Tim Lincecum's ins and outs of training
Supersize him: Giants ace has a healthy appetite for burgers, fries and shakes
GLENDALE, Ariz. -- Tim Lincecum won the Cy Young award in each of his first two full seasons, pitched a two-hit, 14-strikeout shutout in his first postseason start and beat Cliff Lee twice in last year's World Series, including the Game 5 victory that clinched the first world championship since the Giants moved to San Francisco more than a half century ago.
But his most extraordinary feat is this: Lincecum says his typical order at In-N-Out Burger is three double-doubles, two orders of fries and a chocolate-strawberry milkshake. For those of you unfamiliar with the California fast-food chain, that is a cholesterol bomb that would stop Oprah, Jonah Hill and Adam Richman dead in their tracks. The calorie count for the Full Lincecum is 3,100, about 600 more than the normal daily amount for the average male. And, Lincecum said, "That's just one meal.''
Of course, Lincecum keeps the total calories down by scrupulously avoiding such unhealthy items as lettuce and tomatoes.
The amazing thing is he remains as thin as a plasma screen TV. He's so trim that he actually steps on the scale with his clothes on to increase his weight.
"For me it's always been harder to put on weight than to take it off,'' Lincecum said. "It can drop easily for me because my metabolism is through the roof. I sweat a whole s---load. Given that, I try to fight it by eating often and eating a lot when I can until I'm full. And even then, just trying to stuff it in.''
Don't you just hate him?
Meanwhile, Giants third baseman Pablo Sandoval probably gains weight just watching Lincecum eat. "I don't it throw it in his face,'' Lincecum said. "That would be a d---head move.''
Thanks to this diet of champions (plus protein shakes and recovery drinks), Lincecum, charitably listed as 5-foot-11, has bulked up to 168 pounds (the pig!) this spring. It's part of a goal to stay strong all season.
Squeezed into another otherwise superb season, Lincecum had by far the worst month of his career in August when he went 0-5 with a 7.82 ERA amid whispers that he had gotten out of shape. (Gasp! He might have gained an entire pound!) But he shut up all the critics by bouncing back quickly with a stellar September (5-1, 1.94 ERA) and followed that with a fantastic postseason: 4-1 and a 2.43 ERA, including those two World Series victories.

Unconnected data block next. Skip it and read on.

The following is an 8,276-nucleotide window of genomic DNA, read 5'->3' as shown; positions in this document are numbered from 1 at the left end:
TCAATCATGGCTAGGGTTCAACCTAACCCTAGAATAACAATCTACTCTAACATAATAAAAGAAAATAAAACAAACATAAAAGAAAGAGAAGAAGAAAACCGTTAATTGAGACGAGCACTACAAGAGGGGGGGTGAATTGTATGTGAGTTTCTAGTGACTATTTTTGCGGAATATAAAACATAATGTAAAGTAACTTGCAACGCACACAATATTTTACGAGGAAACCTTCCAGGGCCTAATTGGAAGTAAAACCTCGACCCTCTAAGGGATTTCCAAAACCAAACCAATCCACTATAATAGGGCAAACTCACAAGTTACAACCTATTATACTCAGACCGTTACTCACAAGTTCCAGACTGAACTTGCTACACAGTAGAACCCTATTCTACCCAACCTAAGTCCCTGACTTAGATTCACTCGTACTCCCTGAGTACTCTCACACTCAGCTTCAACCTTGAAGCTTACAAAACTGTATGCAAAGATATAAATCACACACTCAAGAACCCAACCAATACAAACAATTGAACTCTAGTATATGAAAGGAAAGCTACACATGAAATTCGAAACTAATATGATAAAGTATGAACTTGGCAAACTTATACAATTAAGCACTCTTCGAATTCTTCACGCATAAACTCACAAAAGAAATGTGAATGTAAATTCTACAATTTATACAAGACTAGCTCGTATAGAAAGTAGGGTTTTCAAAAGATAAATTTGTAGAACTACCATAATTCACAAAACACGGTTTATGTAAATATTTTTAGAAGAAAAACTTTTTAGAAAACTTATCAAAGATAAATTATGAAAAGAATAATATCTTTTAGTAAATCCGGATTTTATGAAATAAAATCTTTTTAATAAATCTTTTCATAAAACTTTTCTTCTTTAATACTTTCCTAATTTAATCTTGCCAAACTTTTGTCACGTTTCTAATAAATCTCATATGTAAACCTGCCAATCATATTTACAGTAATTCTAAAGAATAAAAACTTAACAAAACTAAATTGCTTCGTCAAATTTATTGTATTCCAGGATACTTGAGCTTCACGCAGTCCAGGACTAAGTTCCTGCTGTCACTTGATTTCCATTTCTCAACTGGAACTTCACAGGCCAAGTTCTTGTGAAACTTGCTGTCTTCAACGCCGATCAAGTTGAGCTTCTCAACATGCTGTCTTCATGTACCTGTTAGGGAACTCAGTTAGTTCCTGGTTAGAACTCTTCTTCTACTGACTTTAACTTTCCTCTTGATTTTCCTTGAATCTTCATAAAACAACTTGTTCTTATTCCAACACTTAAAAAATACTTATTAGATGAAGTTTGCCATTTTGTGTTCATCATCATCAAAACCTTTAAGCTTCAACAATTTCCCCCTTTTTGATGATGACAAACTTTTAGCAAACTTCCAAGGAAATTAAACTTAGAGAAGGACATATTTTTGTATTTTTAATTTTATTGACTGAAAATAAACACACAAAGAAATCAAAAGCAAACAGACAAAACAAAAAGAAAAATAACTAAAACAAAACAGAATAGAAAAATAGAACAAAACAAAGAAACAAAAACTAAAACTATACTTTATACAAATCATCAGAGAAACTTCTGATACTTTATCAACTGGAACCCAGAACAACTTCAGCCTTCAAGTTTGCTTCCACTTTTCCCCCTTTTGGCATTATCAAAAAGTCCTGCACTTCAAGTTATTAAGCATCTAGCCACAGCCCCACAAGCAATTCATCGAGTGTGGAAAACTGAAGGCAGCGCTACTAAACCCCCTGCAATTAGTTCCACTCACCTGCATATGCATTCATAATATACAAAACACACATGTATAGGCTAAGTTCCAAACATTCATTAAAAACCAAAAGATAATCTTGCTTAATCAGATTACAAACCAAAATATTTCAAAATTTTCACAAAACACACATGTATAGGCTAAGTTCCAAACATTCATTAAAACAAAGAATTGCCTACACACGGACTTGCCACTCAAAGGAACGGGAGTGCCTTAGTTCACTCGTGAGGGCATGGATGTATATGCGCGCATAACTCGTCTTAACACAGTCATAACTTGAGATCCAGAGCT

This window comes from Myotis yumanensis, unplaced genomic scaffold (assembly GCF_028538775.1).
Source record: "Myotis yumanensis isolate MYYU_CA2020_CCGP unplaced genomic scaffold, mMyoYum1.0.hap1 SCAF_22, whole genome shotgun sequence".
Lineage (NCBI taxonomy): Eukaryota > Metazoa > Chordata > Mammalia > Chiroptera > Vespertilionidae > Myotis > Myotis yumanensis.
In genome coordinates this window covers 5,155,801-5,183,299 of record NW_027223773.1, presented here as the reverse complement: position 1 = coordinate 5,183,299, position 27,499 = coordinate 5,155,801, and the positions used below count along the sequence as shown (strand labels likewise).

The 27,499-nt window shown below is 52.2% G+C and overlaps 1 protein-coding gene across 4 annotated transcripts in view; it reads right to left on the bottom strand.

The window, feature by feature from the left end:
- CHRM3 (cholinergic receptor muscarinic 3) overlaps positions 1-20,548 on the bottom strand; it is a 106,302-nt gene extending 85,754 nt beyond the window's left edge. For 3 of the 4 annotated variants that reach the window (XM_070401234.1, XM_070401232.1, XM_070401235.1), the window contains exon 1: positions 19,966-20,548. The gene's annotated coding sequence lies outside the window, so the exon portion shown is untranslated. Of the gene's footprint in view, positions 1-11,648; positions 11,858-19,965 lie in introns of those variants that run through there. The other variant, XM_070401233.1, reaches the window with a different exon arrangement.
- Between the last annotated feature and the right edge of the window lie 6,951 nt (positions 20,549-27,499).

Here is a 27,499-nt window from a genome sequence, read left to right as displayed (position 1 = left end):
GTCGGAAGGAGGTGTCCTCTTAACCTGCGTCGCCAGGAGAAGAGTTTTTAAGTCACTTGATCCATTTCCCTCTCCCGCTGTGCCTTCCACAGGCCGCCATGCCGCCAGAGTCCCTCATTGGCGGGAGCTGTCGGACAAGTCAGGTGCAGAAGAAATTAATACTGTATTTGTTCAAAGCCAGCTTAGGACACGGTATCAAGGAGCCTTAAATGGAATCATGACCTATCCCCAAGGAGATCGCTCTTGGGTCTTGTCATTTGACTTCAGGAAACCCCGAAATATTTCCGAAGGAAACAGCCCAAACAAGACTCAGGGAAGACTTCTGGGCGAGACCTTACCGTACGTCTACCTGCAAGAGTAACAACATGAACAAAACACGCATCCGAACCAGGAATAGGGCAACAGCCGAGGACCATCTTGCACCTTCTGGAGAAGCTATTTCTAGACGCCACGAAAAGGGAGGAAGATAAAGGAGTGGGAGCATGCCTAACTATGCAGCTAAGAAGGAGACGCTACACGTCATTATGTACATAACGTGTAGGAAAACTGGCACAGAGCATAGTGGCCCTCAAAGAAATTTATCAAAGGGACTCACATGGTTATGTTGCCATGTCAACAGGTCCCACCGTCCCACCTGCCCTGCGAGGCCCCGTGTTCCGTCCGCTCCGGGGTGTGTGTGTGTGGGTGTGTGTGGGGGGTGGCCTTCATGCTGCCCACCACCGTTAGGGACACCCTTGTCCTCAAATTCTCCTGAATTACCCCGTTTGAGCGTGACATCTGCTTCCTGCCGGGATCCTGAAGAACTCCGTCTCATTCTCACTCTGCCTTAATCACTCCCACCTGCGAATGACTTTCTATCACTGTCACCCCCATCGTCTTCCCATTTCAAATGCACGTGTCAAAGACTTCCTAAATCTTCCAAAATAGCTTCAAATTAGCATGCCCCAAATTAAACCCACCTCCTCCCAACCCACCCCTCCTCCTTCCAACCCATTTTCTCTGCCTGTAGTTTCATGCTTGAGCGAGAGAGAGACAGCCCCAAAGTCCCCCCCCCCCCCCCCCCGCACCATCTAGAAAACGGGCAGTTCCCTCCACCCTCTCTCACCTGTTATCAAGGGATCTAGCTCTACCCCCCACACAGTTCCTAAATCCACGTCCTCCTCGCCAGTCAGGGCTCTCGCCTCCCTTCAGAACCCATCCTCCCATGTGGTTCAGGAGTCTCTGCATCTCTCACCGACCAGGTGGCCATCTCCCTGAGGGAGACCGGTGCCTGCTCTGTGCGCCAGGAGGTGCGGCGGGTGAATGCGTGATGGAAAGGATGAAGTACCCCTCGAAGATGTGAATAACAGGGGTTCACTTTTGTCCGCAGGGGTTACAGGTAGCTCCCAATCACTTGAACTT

One concern is how throwing those extra 37 high-pressure innings in the postseason -- and 249.1 total for the year -- will affect what is still a relatively young arm (Lincecum is 26) and his famed unusual mechanics. "I don't feel it,'' he said of the extra workload. "If I keep giving 100 percent to my workouts off the field, I shouldn't have a problem.''
We'll see as the season goes on but he's looking good so far this spring. On a hot, mid-80s afternoon, Lincecum pitched 5 1/3 solid innings Wednesday against what might be close to the White Sox's Opening Day lineup. He allowed one run, three hits, walked three and struck out seven. "Some people say I can't pitch in heat but I maintained pretty well out there.''
His ERA is 2.55 and batters are hitting .227 against him with 21 strikeouts in 17 2/3 innings this spring. Both he and manager Bruce Bochy say he's ahead of where he was in past springs.
"I feel better. I feel stronger,'' Lincecum said. "I have a better idea about my body and know what I need to do and knew I had three months to get in shape in the offseason. It presses you to come out and repeat and do what you did the year prior and give the team the chance to be in that position again.
"I feel like I worked on my legs a lot more this year so coming into spring and getting through it has been a lot easier for me.''
The day after a start, Lincecum says he runs up stairs at the stadium for 30-35 minutes and works hard on his upper body (he is impressively toned). He runs distance sprints the other days, decreasing them as he nears his next start. Which, apparently, allows you to eat three Double-Doubles at one sitting without needing to buy new pants afterward.
And he still never ices his arm after a start. "I never got into that. I'd rather get all those lactic acids out the natural way. I don't want them freezing up there because of the ice.''
Despite playing at the White Sox ballpark, Lincecum received several standing ovations from the crowd Wednesday. The Giants always had a strong following for their spring home games in Scottsdale but after last year's World Series victory, their fans are filling stadiums throughout the Cactus League.
"I still don't know how to respond to it,'' Lincecum said of the ovations. "I don't whether to tip my cap or wave at some fans and not wave at others. I still appreciate it all the same.''
By the way, suitably inspired, I attempted The Full Lincecum at a local In-N-Out. I stopped midway through Burger 2 when I started feeling as bloated as Carlos Silva. I caught a second wind after a few minutes and finished up Burger 2, took another break and then forced down Burger 3. I didn't finish the shake, however, and didn't make a dent in the fries.
Nor will I strike out 200 batters, win 18 games or receive a Cy Young award.
And now, if you'll excuse me, I must go to the bathroom.
Jim Caple is a senior writer for ESPN.com.
Follow Jim Caple on Twitter: @jimcaple
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